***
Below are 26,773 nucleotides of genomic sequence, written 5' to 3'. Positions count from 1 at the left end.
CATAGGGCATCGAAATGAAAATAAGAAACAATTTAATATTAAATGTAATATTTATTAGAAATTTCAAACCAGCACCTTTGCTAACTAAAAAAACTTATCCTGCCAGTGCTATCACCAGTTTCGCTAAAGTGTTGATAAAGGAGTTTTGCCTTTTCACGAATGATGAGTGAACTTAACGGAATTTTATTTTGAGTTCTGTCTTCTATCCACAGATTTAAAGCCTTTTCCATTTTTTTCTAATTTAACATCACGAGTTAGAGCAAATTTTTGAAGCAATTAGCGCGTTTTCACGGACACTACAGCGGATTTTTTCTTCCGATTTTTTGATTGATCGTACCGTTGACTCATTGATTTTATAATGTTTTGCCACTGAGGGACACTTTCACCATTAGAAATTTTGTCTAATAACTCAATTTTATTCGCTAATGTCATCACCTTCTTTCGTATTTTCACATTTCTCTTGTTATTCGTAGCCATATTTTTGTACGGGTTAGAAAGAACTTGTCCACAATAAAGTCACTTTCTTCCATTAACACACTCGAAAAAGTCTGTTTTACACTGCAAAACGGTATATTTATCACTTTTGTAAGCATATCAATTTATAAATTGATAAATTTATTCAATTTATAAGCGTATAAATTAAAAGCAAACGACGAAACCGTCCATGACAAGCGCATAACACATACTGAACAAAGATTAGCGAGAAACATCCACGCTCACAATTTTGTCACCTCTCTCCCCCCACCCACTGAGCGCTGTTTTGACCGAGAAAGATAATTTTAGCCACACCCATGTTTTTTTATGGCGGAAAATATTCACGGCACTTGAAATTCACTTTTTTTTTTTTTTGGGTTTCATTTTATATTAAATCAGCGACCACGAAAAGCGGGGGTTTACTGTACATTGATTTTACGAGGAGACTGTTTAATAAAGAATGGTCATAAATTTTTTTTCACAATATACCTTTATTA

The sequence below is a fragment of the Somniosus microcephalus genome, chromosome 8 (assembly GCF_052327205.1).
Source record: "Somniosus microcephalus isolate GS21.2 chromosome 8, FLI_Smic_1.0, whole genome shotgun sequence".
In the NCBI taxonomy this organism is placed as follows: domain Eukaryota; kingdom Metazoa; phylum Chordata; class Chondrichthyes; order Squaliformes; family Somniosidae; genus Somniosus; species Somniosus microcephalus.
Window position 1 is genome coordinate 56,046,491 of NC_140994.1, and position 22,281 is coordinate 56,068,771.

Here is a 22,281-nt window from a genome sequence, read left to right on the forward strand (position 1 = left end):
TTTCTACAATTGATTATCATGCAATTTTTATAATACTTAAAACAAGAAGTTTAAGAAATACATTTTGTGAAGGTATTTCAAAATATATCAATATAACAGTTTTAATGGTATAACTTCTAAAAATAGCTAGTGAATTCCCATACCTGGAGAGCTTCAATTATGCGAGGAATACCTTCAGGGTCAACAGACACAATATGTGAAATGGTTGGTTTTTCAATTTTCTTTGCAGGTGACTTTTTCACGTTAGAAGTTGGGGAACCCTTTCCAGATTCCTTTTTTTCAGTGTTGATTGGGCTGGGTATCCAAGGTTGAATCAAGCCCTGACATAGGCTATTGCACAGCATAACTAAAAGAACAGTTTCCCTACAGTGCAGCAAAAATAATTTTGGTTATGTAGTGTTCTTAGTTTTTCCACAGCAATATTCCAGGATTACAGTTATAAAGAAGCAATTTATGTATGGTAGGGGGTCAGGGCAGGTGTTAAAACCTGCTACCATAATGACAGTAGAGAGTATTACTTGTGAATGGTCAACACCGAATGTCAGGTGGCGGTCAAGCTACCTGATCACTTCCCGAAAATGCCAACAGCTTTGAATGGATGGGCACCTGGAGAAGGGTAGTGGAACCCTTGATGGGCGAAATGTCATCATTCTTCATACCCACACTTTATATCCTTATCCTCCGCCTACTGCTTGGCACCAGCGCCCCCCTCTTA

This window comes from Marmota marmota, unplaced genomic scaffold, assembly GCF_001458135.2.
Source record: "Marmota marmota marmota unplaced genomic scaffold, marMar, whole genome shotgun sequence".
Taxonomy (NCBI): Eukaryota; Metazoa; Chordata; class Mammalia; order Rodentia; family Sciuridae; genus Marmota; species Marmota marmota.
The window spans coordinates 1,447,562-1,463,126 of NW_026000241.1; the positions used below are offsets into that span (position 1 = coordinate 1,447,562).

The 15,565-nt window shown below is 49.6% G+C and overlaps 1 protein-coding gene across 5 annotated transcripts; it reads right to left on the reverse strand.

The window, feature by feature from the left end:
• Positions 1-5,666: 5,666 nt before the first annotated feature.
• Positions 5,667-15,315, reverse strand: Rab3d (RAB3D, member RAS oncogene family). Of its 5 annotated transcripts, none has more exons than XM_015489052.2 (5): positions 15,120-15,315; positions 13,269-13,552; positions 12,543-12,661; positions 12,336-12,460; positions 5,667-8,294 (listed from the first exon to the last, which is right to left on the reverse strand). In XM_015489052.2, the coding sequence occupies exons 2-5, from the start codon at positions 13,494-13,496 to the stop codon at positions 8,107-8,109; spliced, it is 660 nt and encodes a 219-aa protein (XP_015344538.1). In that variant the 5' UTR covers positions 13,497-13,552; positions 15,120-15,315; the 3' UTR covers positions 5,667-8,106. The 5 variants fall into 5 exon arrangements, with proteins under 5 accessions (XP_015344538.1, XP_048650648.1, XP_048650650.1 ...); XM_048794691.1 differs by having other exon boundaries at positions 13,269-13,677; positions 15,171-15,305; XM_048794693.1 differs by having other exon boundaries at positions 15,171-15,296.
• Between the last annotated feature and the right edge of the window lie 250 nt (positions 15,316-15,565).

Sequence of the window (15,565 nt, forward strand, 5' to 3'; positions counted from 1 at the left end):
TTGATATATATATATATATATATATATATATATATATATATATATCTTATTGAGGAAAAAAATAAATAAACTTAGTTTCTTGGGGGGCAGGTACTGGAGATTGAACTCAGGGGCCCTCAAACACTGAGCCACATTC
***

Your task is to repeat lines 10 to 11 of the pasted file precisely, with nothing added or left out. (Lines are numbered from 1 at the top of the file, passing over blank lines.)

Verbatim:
Source record: "Marmota marmota marmota unplaced genomic scaffold, marMar, whole genome shotgun sequence".
Taxonomy (NCBI): Eukaryota; Metazoa; Chordata; class Mammalia; order Rodentia; family Sciuridae; genus Marmota; species Marmota marmota.